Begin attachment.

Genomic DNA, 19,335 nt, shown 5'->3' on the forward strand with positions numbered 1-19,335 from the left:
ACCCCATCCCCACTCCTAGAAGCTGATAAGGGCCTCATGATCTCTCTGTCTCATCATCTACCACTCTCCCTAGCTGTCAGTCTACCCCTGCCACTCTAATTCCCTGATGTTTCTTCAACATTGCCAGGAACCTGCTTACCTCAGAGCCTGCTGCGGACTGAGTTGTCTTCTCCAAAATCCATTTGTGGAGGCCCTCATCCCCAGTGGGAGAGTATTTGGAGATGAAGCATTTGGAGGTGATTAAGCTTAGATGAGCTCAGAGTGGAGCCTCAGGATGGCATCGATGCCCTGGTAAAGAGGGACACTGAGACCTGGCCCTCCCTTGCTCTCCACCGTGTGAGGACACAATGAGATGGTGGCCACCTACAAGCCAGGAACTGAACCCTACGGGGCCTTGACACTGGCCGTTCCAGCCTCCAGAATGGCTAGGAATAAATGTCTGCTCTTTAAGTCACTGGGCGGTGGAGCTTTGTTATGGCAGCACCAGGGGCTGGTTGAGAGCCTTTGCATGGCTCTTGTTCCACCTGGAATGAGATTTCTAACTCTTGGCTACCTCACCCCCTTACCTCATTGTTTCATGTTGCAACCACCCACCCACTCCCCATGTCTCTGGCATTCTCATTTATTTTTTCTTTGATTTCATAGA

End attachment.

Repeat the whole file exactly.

Genomic DNA, 19,335 nt, shown 5'->3' on the forward strand with positions numbered 1-19,335 from the left:
ACCCCATCCCCACTCCTAGAAGCTGATAAGGGCCTCATGATCTCTCTGTCTCATCATCTACCACTCTCCCTAGCTGTCAGTCTACCCCTGCCACTCTAATTCCCTGATGTTTCTTCAACATTGCCAGGAACCTGCTTACCTCAGAGCCTGCTGCGGACTGAGTTGTCTTCTCCAAAATCCATTTGTGGAGGCCCTCATCCCCAGTGGGAGAGTATTTGGAGATGAAGCATTTGGAGGTGATTAAGCTTAGATGAGCTCAGAGTGGAGCCTCAGGATGGCATCGATGCCCTGGTAAAGAGGGACACTGAGACCTGGCCCTCCCTTGCTCTCCACCGTGTGAGGACACAATGAGATGGTGGCCACCTACAAGCCAGGAACTGAACCCTACGGGGCCTTGACACTGGCCGTTCCAGCCTCCAGAATGGCTAGGAATAAATGTCTGCTCTTTAAGTCACTGGGCGGTGGAGCTTTGTTATGGCAGCACCAGGGGCTGGTTGAGAGCCTTTGCATGGCTCTTGTTCCACCTGGAATGAGATTTCTAACTCTTGGCTACCTCACCCCCTTACCTCATTGTTTCATGTTGCAACCACCCACCCACTCCCCATGTCTCTGGCATTCTCATTTATTTTTTCTTTGATTTCATAGA